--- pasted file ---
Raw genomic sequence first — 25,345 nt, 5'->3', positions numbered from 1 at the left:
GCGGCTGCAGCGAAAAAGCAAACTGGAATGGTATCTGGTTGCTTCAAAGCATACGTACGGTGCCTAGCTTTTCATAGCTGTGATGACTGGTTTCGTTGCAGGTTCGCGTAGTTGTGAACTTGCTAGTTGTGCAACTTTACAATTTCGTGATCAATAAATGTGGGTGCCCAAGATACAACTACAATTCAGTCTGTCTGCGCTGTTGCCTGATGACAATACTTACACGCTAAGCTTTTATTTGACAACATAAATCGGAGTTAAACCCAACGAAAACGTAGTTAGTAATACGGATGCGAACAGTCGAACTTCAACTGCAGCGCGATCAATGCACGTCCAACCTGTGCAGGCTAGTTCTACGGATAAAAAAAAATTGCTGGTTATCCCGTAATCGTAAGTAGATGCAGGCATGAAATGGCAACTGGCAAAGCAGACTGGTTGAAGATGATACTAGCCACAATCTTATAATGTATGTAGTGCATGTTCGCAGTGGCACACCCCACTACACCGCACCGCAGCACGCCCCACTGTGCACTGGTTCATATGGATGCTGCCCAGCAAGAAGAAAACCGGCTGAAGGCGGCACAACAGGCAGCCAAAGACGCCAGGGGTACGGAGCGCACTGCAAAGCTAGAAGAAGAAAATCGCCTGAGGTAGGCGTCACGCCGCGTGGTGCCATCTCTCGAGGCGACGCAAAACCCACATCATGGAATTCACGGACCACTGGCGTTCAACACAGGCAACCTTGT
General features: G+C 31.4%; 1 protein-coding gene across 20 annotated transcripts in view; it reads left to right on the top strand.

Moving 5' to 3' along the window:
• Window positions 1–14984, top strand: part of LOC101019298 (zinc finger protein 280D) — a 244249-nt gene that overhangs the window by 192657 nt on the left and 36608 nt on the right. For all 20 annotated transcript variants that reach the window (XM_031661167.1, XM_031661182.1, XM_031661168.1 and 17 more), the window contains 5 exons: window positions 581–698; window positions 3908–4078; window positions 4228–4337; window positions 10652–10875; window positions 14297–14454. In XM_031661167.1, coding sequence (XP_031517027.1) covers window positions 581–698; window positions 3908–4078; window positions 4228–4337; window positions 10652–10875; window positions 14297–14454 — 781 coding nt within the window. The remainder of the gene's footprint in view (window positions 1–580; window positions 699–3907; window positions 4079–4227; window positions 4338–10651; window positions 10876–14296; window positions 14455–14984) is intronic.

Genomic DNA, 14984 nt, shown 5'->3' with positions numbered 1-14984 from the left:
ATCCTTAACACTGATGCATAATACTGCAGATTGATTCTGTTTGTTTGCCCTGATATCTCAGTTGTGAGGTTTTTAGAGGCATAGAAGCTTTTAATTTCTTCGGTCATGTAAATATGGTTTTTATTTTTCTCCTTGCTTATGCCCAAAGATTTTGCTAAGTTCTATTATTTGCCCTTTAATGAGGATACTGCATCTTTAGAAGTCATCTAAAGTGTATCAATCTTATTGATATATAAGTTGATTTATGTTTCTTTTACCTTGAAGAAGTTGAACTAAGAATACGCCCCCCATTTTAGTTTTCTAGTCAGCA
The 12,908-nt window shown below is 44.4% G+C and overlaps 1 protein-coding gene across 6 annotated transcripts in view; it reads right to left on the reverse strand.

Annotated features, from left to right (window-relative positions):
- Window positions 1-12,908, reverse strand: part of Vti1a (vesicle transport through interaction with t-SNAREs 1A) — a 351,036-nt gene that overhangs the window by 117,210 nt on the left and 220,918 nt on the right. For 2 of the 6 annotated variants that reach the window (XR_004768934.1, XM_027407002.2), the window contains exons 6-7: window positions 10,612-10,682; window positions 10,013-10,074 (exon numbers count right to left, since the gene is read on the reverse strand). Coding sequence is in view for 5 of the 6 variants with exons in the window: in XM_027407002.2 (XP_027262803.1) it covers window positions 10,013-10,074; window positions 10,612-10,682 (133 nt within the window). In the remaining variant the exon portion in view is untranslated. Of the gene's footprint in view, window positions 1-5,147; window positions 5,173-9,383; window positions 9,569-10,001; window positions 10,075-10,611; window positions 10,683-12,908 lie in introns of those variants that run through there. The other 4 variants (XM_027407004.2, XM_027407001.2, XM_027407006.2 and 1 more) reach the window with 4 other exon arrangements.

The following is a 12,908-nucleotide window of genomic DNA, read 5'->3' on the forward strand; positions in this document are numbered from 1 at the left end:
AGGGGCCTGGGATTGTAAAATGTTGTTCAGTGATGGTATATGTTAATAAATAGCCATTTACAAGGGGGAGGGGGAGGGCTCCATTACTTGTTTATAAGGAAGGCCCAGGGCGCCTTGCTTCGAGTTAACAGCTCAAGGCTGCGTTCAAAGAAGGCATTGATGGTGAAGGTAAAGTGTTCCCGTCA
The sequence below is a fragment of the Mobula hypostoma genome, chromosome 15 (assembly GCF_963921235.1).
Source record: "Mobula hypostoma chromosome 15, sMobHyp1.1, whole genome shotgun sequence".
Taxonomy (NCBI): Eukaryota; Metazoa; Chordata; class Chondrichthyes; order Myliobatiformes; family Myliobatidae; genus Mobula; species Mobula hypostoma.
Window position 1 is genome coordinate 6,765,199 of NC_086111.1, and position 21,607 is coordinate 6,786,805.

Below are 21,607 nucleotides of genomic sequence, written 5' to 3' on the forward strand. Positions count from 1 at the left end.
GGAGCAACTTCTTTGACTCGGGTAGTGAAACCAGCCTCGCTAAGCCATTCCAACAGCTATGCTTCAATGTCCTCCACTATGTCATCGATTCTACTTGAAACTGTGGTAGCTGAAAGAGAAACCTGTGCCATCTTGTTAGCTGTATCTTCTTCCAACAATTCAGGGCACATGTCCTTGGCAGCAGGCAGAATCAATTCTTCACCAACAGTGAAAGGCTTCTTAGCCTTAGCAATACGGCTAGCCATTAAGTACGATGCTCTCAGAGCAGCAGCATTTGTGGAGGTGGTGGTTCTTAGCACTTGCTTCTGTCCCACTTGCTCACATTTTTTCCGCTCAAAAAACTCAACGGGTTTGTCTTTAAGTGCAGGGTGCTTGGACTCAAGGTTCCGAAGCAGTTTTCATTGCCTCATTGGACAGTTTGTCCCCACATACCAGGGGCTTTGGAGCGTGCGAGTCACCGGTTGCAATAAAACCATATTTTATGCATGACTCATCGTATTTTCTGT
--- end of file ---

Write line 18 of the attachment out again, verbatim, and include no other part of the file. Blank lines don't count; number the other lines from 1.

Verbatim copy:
GGAGCAACTTCTTTGACTCGGGTAGTGAAACCAGCCTCGCTAAGCCATTCCAACAGCTATGCTTCAATGTCCTCCACTATGTCATCGATTCTACTTGAAACTGTGGTAGCTGAAAGAGAAACCTGTGCCATCTTGTTAGCTGTATCTTCTTCCAACAATTCAGGGCACATGTCCTTGGCAGCAGGCAGAATCAATTCTTCACCAACAGTGAAAGGCTTCTTAGCCTTAGCAATACGGCTAGCCATTAAGTACGATGCTCTCAGAGCAGCAGCATTTGTGGAGGTGGTGGTTCTTAGCACTTGCTTCTGTCCCACTTGCTCACATTTTTTCCGCTCAAAAAACTCAACGGGTTTGTCTTTAAGTGCAGGGTGCTTGGACTCAAGGTTCCGAAGCAGTTTTCATTGCCTCATTGGACAGTTTGTCCCCACATACCAGGGGCTTTGGAGCGTGCGAGTCACCGGTTGCAATAAAACCATATTTTATGCATGACTCATCGTATTTTCTGT